Where Do The Elderly Live?

If your own mother does not read your blog, you know it’s time to pack it in. Fortunately, my dear mom is a faithful reader. She works in the geriatric care management industry – basically coordinating medical care for elderly patients – and asked me if I could put together some visualizations of old age in America. I thought it would be a good idea to start with figuring out where exactly older Americans live. This turned out to be a good chance to play with CartoDB and US Census Data. See the end of the post for more details on how I put these maps together, and click on the map images to access the zoomable, clickable CartoDB versions. So here you go mom, this one’s for you.

percent over 65

Percent of Population Over Age 65

About 14 percent of Americans are over age 65. But, as you can see from the map above, they are not evenly distributed across the county. At the county level the percent of residents over 65 varies from 10 percent to almost 50 percent. You can see that the Great Plains, parts of the west,  northern Michigan and Wisconsin, and  Florida all have concentrations of these older counties.

pop over 65 per sqr mile

People over age 65 per square mile

But if we are interested in where the most elderly people live, the percentage of population over 65 is really not the most instructive. After all, many of the counties with high proportions of elderly people are rural counties with low population densities. A more instructive metric would be the number of people over 65 per county per square mile, or the population density of elderly. We can get this by multiplying, in each county, the percent of people over 65 by the total population density. That’s what the map above shows. It looks a lot different than the map of elderly population by percent. You can see that even though areas like the northeast corridor (Washington DC – Boston) do not have an especially large share of elderly residents, the elderly population density is high simply because the total population density is high.  Perhaps the most obvious conclusion we can draw from this map is that there are an awful lot of elderly people in the state of Florida.

old dense poor

Counties with over 25 people over age 65 per square mile and median household income over $50,000

Finally, as an illustration of the sort of things you can do with CartoDB, I made a map (above) that shows counties with relatively high densities of elderly residents and below average median household incomes (click on the image and zoom in to see the smaller urban counties). This might be useful if you were interested in areas where social services for the elderly might be best directed.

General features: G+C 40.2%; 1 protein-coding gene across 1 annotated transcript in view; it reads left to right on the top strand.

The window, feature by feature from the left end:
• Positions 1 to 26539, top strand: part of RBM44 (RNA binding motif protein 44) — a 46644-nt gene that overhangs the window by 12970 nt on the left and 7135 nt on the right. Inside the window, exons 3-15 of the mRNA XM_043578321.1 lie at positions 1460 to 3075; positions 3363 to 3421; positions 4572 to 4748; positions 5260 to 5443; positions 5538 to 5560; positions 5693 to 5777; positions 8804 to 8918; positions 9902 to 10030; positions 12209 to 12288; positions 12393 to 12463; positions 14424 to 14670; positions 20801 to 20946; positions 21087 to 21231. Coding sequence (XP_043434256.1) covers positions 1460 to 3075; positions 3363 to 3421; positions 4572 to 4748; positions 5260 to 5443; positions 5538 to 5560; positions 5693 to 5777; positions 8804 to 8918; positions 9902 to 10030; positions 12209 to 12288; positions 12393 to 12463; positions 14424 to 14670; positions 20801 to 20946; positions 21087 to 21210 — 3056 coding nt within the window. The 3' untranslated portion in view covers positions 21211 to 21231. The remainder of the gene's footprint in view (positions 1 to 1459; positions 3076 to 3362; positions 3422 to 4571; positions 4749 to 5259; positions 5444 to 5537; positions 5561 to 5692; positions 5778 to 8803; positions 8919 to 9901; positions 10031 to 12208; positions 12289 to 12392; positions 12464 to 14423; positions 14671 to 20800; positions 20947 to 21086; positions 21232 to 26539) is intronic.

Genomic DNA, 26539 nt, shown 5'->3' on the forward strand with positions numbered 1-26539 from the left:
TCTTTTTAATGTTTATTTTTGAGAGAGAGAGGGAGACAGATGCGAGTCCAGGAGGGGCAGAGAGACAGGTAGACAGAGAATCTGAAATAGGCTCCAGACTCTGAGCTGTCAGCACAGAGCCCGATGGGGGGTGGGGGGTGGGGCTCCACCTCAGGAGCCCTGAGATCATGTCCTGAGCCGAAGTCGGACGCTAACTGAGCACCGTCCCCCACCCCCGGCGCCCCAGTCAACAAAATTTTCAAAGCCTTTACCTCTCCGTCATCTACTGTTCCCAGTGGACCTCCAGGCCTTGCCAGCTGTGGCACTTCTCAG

Technical Notes: Finally, just a word or two about how I made these maps. First, I downloaded data from the U.S. Census QuickFacts service. With these data you can produce an Excel spreadsheet with county-level attributes on demographics, race, poverty and incomes, and business. I generated another column of population density of residents over 65. Next, I downloaded a shapefile of U.S. counties with state and county FIPS codes. I uploaded both of these into CartoDB and joined the tables by matching the numeric FIPS codes. Finally, I used CartoDBs widgets and filters to produce the chloropleth maps above. To see the maps in CartoDB, click on the images. Click on individual counties to see selected demographic and economic attributes for that county.


Tornadoes Over Time with CartoDB

Yesterday I participated in an online introductory class about CartoDB, a new mapping tool with a great look and feel and a solid free option. Although I had dabbled with CartoDB before, this class got me excited about it. In particular, a new tool called torque that allows you to make animated geovisualizations is really cool.

One project we did in the class was creating an animation of tornadoes touching down in the U.S. over time. My animation shows 10 years of data in about 15 seconds. You can clearly see a pulse of tornadoes each year that begins in the south in the spring, and moves northwest as the summer progresses. Meanwhile, Florida shows tornado activity pretty much year round. Making the map took about 20 minutes. Here it is:

tornadoes over time

click on the image to see the animation